A former US ambassador to Bolivia has been arrested and charged with spying for Cuba over a 40-year span, the US Department of Justice announced on Monday, detailing a shock betrayal by a suspect who called the US “the enemy.”
US Attorney General Merrick Garland laid out the allegations against Victor Manuel Rocha, a onetime member of the White House’s National Security Council now accused of using his positions within the government to support Cuba’s “clandestine intelligence-gathering mission” against the US.
The charges against Rocha, 73, expose “one of the highest-reaching and longest-lasting infiltrations of the United States government by a foreign agent,” Garland said in a statement.
Rocha, a naturalized US citizen originally from Colombia, allegedly began aiding Havana as a covert agent of the Cuban General Directorate of Intelligence (DGI) in 1981, and his espionage activities continued to the present, the statement said.
Garland delivered remarks about the arrest of Rocha on Friday in Miami and elaborated on details learned when Rocha spoke at length with someone he believed to be a Cuban operative, but who was actually an undercover FBI agent.
“As detailed in the complaint, Rocha repeatedly referred to the United States as ‘the enemy’” and spoke of his own “meticulous” efforts to infiltrate Washington’s power center and influence US foreign policy, Garland said.
“He repeatedly bragged about the significance of his efforts, saying that ‘what has been done has strengthened the revolution immensely,’” he said.
Rocha served on the National Security Council from 1994 to 1995 in the administration of Bill Clinton and was the ambassador to Bolivia from 2000 to 2002 under Clinton and then-US president George W. Bush. He has also served as adviser to the US military command responsible for Cuba.
During an initial appearance in federal court on Monday in Florida, Rocha broke down into tears and did not enter a plea, the New York Times reported.
The criminal complaint details how, over multiple meetings with the undercover FBI agent beginning in November last year, Rocha “behaved as a Cuban agent,” praising the communist-ruled island’s late leader Fidel Castro and “using the term ‘we’ to describe himself and Cuba.”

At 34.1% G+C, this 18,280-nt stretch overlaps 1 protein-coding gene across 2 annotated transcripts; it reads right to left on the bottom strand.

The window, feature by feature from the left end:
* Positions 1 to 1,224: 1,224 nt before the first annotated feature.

He admitted to traveling to Havana in 2016 or 2017 to meet with his DGI handlers and asked the undercover agent to send “my warmest regards to the Direccion,” referring to the DGI.
On Friday, in a voluntary interview with US Department of State security agents, Rocha “lied repeatedly” including denying meeting the undercover agent, and was subsequently arrested.
“Those who have the privilege of serving in the government of the United States are given an enormous amount of trust by the public we serve,” Garland said. “To betray that trust by falsely pledging loyalty to the United States while serving a foreign power is a crime that will be met with the full force of the Justice Department.”
The State Department said it was not yet clear how damaging Rocha’s decades of espionage has been, but a spokesman said it is working with the intelligence community “to assess any long-term national security implications for this matter.”
Vaccines that protect against severe illness, death and lingering long COVID-19 symptoms from a SARS-CoV-2 infection were linked to small increases in neurological, blood and heart-related conditions in the largest global vaccine safety study to date. The rare events — identified early in the pandemic — included a higher risk of heart-related inflammation from mRNA shots made by Pfizer Inc, BioNTech SE and Moderna Inc, and an increased risk of a type of blood clot in the brain after immunization with viral-vector vaccines such as the one developed by the University of Oxford and made by AstraZeneca PLC. The viral-vector jabs were
A steam of sweat rose as hundreds of naked men tussled over a bag of wooden talismans, performing a dramatic end to a thousand-year-old ritual in Japan that took place for the last time. Their passionate chants of “jasso, joyasa” (“evil, be gone”) echoed through a ceder forest in Japan’s Iwate Prefecture, where the secluded Kokuseki Temple is ending the popular annual rite. Organizing the event, which draws hundreds of participants and thousands of tourists every year, has become a heavy burden for the aging local faithful, who find it hard to keep up with the rigors of the ritual. The Sominsai festival,
Women on Thursday officially joined a so-called “naked festival” at a shrine in central Japan for the first time in the event’s 1,250-year history, donning purple robes and chanting excitedly as they bore a large bamboo trunk as an offering. Seven groups of women took part in the ritual which is said to drive away evil spirits and where participants pray for happiness. Despite its name, those taking part are not naked. Many women wore “Happi Coats” (robes that reach to the hips) and shorts that are typically worn at Japanese festivals, although men just wore loincloths similar to those worn by
‘PUTIN IS RESPONSIBLE’: Authorities detained more than 100 people in Russia, as mourners remembered the opposition leader outside embassies around the world Floral tributes to Alexei Navalny, Russian President Vladimir Putin’s fiercest foe who died on Friday in a Russian penal colony, were removed overnight by groups of unidentified people while police watched, videos on Russian social media show. More than 100 people were detained in eight cities across Russia after they came to lay flowers in memory of Navalny, said OVD-Info, a group that monitors political repression in Russia. Yesterday, police blocked access to a memorial in the Siberian city of Novosibirsk and detained several people there as well as in another Siberian city, Surgut, OVD-Info said. Video footage shared on social media